On top of that, the recent launch of HTTP/2 is going to be the last nail in the coffin for HTTP supporters. HTTP/2 is an improved protocol over the original HTTP which has been thought out and developed for the present day. HTTP unencrypted is an older protocol which works just fine, but is not as optimized for today’s needs (don’t worry – we will talk more about HTTP/2 in a forthcoming article).

http2-multiplexing

HTTP/2 uses multiplexing to improve performance over traditional HTTP. Image courtesy of CloudFlare

These factors (and more) together reduce the impact of having a site running in HTTPS almost to zero. But what about the cost? This last question has been changed by one variable and it’s called: Let’s Encrypt.

Let’s Encrypt

Let's Encrypt Free SSL

Let’s Encrypt is a free certificate authority. That means it can issue free certificates with a valid duration of 90 days and the certificates cost nothing to implement. Let’s Encrypt recently came out of Beta and has been working perfectly fine since then. This last piece of the puzzle has made the whole “HTTPS everywhere” Google one step closer to being realized. The main problem Google has right now is adoption.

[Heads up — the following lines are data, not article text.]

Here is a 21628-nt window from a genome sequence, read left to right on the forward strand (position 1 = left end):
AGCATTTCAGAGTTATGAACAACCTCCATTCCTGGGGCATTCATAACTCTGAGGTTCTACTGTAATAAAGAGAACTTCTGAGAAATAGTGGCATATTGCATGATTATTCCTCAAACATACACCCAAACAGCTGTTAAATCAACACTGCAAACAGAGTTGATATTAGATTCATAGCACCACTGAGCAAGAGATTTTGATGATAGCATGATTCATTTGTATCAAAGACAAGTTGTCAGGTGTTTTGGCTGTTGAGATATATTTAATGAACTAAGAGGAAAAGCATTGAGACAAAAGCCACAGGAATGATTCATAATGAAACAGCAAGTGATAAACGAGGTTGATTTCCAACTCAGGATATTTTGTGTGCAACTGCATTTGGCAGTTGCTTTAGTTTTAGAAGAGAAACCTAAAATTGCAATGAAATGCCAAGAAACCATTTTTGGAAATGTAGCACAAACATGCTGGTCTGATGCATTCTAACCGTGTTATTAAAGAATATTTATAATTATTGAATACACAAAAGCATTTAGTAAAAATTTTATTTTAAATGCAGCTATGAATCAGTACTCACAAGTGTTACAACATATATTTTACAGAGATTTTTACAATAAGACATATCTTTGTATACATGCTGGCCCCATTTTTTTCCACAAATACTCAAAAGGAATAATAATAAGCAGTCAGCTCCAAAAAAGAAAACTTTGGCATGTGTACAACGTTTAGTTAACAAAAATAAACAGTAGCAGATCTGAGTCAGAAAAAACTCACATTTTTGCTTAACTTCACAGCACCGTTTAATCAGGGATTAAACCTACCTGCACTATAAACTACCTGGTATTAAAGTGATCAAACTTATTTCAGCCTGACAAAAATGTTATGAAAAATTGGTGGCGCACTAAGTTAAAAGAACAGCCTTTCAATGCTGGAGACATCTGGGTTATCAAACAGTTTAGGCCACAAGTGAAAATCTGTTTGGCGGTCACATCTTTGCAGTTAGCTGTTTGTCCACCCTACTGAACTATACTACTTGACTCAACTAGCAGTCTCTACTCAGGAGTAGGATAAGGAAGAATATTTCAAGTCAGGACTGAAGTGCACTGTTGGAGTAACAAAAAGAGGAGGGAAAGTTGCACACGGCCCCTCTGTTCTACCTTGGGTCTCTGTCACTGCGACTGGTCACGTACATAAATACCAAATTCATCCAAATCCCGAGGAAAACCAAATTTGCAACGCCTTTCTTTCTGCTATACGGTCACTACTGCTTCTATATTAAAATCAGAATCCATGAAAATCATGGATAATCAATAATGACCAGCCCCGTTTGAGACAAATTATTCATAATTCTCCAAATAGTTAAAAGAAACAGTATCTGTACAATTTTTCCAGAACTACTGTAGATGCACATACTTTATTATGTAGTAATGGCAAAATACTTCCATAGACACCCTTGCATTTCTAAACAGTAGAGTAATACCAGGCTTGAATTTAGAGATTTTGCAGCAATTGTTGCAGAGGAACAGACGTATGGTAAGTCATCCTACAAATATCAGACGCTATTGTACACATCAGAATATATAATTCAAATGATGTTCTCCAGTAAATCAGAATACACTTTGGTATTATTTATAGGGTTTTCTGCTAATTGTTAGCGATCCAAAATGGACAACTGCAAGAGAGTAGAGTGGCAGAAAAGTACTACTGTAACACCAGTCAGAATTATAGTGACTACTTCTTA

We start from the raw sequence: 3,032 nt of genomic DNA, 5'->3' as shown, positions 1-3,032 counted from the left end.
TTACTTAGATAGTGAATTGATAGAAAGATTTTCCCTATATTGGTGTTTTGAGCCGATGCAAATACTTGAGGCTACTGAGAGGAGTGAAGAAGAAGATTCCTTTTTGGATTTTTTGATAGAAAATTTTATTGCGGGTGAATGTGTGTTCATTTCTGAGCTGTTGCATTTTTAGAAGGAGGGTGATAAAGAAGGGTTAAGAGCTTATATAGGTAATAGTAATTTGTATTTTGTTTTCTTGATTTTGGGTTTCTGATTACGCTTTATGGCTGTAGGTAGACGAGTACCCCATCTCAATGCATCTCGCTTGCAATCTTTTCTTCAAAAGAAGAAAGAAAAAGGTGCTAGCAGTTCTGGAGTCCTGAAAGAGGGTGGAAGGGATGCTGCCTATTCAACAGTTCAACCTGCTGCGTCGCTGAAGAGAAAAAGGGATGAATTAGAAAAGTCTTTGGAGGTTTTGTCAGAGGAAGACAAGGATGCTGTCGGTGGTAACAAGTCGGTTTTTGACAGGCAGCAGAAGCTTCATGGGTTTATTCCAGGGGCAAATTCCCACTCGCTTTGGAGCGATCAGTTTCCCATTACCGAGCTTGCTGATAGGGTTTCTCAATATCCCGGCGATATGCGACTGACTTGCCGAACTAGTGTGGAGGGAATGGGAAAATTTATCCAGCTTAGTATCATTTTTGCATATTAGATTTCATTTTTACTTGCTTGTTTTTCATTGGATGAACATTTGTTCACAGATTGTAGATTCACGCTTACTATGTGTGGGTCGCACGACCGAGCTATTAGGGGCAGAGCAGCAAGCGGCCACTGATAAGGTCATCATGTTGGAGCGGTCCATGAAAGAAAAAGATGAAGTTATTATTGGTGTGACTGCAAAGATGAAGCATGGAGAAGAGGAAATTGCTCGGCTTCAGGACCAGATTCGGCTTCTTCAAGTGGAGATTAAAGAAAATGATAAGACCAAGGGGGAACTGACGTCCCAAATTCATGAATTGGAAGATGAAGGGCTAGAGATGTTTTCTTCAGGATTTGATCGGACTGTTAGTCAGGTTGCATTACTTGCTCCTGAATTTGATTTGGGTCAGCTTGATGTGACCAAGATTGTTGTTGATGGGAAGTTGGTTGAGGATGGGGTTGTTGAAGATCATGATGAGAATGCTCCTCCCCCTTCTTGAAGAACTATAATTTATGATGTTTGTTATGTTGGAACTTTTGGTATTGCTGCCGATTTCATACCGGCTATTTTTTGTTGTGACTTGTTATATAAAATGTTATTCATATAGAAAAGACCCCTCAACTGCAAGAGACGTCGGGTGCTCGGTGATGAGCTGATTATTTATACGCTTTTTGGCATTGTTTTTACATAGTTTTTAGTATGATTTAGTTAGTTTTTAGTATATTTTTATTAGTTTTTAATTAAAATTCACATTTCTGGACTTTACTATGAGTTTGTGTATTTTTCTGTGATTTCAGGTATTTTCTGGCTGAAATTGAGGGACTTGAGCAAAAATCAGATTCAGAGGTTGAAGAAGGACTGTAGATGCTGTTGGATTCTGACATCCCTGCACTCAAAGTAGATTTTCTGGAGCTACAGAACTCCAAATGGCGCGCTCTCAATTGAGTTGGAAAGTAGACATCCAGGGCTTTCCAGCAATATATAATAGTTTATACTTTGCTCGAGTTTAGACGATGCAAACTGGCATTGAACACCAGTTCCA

Luckily Let’s Encrypt has several ways to issue a certificate be it via web by ZeroSSL, by a wordpress plugin via WP-Encrypt or by server with the new packages in Debian and other linux distros called Certbot.

WP Encrypt Free WordPress Plugin

WP Encrypt Free WordPress Plugin

The free WP Encrypt WordPress plugin makes installing and managing your free Let’s Encrypt SSL certificate easy. You can use the plugin to create a certificate, register it and them move your website to HTTPS. But the absolute best part is that the plugin will automatically renew your certificate for you every 90 days, so you’ll always have a valid SSL certificate.

Let's Encrypt Compatible Hosting

Let’s Encrypt Compatible Hosting

The second easy way to add Let’s Encrypt is via your hosting company. Many popular hosts have been integrating Let’s Encrypt with their packages to make it easy and affordable for their customers to add SSL to their WordPress sites. A few of our favorites include Cloudways, WP Engine and Flywheel. These early adopters have made adding SSL and easy part of their already simple website setup processes.

Google is already pushing HTTPS with SEO Ranking Boost